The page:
A mysterious illness known as MERS might turn into the next global pandemic. Or it may fizzle out. For now, public health experts are keeping a close eye on the situation — but they haven't declared an emergency yet.
Middle East respiratory syndrome, or MERS, was first discovered in 2012 and has a surprisingly high death rate. There have already been 572 confirmed cases and 173 deaths across 19 countries. The majority of the illness has been concentrated in Saudi Arabia.
This week, a second case of the viral disease was identified in the United States, shortly after the first was found earlier this month. (Both were health-care workers who had recently been in Saudi Arabia.) The discovery came after a sudden jump in cases in Saudi Arabia this spring.
The origins and characteristics of MERS are still quite enigmatic. The virus might fade away into oblivion or mutate into a monster. Here's a rundown of what we know so far:
What is MERS?
First off, MERS is not MRSA — the antibiotic-resistant bacteria that's somewhat common in US hospitals.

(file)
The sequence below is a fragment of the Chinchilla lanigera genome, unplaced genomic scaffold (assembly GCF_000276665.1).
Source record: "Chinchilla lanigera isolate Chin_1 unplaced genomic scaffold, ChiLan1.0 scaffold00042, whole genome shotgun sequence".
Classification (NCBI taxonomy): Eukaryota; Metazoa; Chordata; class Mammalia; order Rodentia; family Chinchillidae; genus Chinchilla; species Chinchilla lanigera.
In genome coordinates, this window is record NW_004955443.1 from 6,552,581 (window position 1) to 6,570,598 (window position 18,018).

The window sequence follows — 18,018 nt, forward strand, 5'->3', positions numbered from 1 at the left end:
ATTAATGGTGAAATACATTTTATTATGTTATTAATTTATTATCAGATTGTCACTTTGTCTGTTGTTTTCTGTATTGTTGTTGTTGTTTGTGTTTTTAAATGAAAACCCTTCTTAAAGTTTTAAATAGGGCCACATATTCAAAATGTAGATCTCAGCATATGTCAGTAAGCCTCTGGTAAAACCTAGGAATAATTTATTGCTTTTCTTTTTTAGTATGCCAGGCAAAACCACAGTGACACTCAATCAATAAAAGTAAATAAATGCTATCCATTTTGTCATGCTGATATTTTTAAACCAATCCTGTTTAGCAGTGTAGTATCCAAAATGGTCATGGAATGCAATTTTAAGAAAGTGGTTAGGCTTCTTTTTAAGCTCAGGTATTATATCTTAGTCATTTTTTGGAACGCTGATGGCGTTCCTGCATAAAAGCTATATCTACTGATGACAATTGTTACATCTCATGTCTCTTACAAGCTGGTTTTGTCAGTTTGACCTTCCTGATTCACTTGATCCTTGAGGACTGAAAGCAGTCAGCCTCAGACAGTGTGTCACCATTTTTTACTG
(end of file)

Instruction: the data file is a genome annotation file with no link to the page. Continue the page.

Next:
MERS — or Middle East respiratory syndrome — was first identified in Saudi Arabia in 2012. It's caused by a virus called MERS-CoV. Patients with MERS end up with symptoms like coughing, fever, and shortness of breath.
Although MERS doesn't appear to be exceptionally contagious, public-health experts have been tracking it closely because the disease has such a high death rate. So far, about one-third of the people with confirmed cases have died. The majority of MERS has been in Saudi Arabia, although it's spread to 18 other countries, including two recent cases in the US.
How bad is the situation?
The World Health Organization (WHO) is watching the disease closely and has convened an emergency committee on the threat, which has met five times since July, 2013.
But, so far, the WHO has yet to declare a global health emergency (Public Health Emergency of International Concern) — the way it did for swine flu and polio in recent years. (Declaring such an emergency would allow the organization to make recommendations such as travel or trade restrictions or that people feeling ill delay any international trips.)
So what does it mean? It means that MERS could conceivably get really, really bad. But it's not really, really bad yet.
Where is MERS?